It wasn’t that long ago that I made a decision – I’m going to call myself a writer. That may seem like a stupid pronouncement, but it came out of years and years of thinking I’m not a good enough writer to write anything that anyone would want to read. I lacked confidence. And because of that, I didn’t write. That great novel I started 13 years ago lasted two pages and was finally trashed. But within the last 6+ years, I’ve felt a renewed call to write, and I’ve written so much more than I ever thought would have been possible. So now, as I sit with three completed novels behind me, more than a half-dozen plays of various genres, I looked back on my life and realized that I had it all wrong all this time. I always had the heart of a writer. It was just manifested in different ways. So I thought I would share how my writing evolved over the years, not that this is anything ground-breaking or even very interesting, but sometimes the perceptions we have of ourselves are not completely accurate. Sometimes it times time and perspective to really understand how we have developed and grown as a person. I hope the message is clear: if you love to do something – do it! Regardless of praise or criticism, regardless of days when you feel invincible or desperate. Just live the dream and enjoy. And if others happen to enjoy what you do as well, then all the better.

Come to think of it, I was always a writer – Part I – 1975-1989.

My first play: I must have been ten or eleven and I wrote a play about the Biblical story of Esther. I remember showing it to my mom and being so proud that I added in two sentries for comic relief to lighten up the thick drama.

Lyric Writer: In my high school years, I wrote many different song lyrics, creating all kinds of tunes and even made-up bands and artists in my head. I still remember some of those old tunes. I especially loved to write songs when I was mowing grass. If the song was good, I’d sing it over and over enough in my head so that I’d actually remember it.

College Poet: My college years were my poetry years. I probably wrote hundreds of poems or fragments – most of them I still have in a red binder. My poetry was all over the place. I wrote an epic poem modeled after Alexander Pope for one of my literature classes. I got a B simply because my professor said it was too ‘dense’ and difficult to wade through. He was right. I wrote love poetry to my girlfriend, and one of the poems ended up being in our wedding invitations.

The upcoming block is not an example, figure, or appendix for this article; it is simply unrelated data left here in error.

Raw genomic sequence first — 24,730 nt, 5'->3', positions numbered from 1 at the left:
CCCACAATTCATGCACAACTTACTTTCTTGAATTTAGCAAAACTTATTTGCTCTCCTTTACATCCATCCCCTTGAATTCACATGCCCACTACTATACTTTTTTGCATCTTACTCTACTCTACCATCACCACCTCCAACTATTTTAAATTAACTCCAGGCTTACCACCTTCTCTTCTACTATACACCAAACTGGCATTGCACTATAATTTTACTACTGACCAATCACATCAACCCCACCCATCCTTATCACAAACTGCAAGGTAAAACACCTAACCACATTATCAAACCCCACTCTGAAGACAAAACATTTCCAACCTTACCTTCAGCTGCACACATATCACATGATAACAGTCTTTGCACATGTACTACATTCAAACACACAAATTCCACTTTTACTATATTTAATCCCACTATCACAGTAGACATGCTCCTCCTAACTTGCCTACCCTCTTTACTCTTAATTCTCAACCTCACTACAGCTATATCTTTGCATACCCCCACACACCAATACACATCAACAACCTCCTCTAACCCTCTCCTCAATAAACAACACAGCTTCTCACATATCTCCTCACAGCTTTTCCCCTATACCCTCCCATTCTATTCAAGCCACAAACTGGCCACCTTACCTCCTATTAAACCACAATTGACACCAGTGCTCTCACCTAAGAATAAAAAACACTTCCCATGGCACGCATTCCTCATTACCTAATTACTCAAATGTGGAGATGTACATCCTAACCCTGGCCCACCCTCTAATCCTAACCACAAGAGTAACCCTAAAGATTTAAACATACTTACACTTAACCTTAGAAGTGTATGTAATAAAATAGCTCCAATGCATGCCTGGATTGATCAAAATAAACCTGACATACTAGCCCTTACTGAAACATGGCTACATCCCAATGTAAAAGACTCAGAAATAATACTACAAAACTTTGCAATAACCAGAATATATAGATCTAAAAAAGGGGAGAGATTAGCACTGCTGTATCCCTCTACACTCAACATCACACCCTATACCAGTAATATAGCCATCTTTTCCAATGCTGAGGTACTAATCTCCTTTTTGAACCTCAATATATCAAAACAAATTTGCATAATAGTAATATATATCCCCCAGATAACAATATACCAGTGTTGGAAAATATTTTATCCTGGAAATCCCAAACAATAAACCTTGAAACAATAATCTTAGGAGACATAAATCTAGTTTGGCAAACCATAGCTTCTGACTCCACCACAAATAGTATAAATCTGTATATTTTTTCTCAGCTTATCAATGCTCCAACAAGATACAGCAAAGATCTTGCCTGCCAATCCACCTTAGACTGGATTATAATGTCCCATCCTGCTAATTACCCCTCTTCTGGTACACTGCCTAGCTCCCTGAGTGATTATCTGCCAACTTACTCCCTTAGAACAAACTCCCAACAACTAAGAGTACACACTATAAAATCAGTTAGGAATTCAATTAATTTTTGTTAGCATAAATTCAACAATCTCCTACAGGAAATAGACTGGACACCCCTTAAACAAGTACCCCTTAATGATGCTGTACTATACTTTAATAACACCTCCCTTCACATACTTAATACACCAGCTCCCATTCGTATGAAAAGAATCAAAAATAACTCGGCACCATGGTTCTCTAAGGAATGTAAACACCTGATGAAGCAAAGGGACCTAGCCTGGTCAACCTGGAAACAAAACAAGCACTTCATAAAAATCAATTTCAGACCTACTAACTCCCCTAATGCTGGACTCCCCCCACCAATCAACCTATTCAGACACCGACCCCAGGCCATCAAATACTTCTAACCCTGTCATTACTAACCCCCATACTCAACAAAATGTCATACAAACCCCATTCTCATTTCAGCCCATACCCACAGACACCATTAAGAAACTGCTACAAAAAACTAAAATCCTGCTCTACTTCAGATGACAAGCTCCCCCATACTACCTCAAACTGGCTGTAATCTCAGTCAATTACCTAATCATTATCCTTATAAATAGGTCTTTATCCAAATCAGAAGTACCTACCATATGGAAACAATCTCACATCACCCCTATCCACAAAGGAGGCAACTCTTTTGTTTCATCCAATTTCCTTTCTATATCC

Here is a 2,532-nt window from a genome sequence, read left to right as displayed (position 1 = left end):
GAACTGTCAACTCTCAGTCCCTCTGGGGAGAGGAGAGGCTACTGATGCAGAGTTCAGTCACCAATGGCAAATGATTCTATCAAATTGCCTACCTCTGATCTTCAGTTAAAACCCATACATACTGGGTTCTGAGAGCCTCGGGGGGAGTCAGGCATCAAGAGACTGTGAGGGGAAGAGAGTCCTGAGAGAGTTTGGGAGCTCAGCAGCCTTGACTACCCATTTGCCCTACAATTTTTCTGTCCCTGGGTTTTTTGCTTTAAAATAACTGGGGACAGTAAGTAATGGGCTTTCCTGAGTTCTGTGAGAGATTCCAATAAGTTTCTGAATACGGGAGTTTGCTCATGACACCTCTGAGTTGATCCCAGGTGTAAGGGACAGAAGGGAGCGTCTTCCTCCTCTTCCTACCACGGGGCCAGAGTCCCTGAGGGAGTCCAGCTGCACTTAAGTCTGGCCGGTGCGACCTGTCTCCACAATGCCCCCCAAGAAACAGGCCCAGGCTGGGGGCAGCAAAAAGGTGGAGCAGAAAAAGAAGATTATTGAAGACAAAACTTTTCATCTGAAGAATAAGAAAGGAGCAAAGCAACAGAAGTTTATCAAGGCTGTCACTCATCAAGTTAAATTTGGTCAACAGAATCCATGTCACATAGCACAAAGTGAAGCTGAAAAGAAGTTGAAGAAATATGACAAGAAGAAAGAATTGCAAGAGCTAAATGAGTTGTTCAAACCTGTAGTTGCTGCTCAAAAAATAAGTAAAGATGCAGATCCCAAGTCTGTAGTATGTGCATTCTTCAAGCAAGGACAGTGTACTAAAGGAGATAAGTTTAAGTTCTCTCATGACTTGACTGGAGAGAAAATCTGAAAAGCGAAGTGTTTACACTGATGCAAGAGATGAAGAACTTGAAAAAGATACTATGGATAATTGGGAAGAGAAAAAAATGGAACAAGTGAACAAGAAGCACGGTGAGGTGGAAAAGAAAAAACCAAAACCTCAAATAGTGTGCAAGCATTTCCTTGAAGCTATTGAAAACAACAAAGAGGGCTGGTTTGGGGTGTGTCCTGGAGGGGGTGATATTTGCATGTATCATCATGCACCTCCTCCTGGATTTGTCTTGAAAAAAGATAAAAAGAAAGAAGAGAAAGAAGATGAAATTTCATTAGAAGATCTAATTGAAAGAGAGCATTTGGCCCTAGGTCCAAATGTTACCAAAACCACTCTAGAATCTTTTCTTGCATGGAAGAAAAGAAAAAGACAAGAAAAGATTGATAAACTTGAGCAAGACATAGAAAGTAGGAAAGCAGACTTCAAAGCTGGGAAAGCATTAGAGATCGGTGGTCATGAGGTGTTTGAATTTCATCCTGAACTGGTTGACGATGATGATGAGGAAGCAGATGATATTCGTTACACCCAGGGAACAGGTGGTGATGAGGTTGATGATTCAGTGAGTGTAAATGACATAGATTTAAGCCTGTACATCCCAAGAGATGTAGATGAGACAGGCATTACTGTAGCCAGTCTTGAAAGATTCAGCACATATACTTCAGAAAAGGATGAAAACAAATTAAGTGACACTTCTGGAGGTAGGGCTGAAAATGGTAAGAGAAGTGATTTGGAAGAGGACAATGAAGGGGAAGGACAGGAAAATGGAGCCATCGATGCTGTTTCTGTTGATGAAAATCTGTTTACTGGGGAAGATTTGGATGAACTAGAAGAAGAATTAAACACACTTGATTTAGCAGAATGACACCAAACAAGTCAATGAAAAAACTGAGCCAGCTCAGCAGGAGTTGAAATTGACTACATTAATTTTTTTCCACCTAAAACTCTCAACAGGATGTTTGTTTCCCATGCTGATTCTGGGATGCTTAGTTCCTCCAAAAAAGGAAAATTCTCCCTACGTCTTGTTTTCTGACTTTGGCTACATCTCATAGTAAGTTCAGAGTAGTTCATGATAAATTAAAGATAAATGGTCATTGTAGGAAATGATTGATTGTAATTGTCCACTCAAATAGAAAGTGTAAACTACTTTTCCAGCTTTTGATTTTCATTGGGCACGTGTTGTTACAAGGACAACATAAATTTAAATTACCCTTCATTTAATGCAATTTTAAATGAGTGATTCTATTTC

Little did I know that my writing would take a great turn once I headed overseas – because I never expected to go overseas. But I’m sure glad I did.

Next Post: 1990-2006

Nothing as Bleak as a Writer’s Confidence

I just finished a short 1500 word dramatic sketch entitled “‘No’ in Spite of Itself”. Now I can’t seem to shake those mixed feelings I have about it.

For a while, I had my doubts how effective it was going to be. It’s about a man, standing on the edge of a cliff, having a conversation with his alter ego. A couple days ago, I did a complete read-through envisioning how the characters would be saying their lines and just playing it up in my mind as much as possible. When I finished the read-through, I was excited and thought that this could be an interesting little sketch. So I felt satisfied.

Today I looked at it again and cringed. I’m really not sure if it is going to work the way I envision it. Grrrrr …

Back and forth with myself, once again, like I do all the time.

I keep telling myself to learn to trust my instincts. They’ve been pretty successful for a number of years when putting on various dramas. I’ve had plenty of people look at me strangely when reading through one of my scripts for the first time. I assure them that everything will work out. Trust me. (and then quietly I hope beyond hope that I’m right – , usually, I am.)

Will it work out this time for this particular dramatic sketch? I have no idea. But all I can do is polish it up as best I can and then give it a shot.

Doubt? Yes.

But it won’t stop me from moving forward. A writer who is not moving forward is soon to become a former writer.

I won’t have any of that.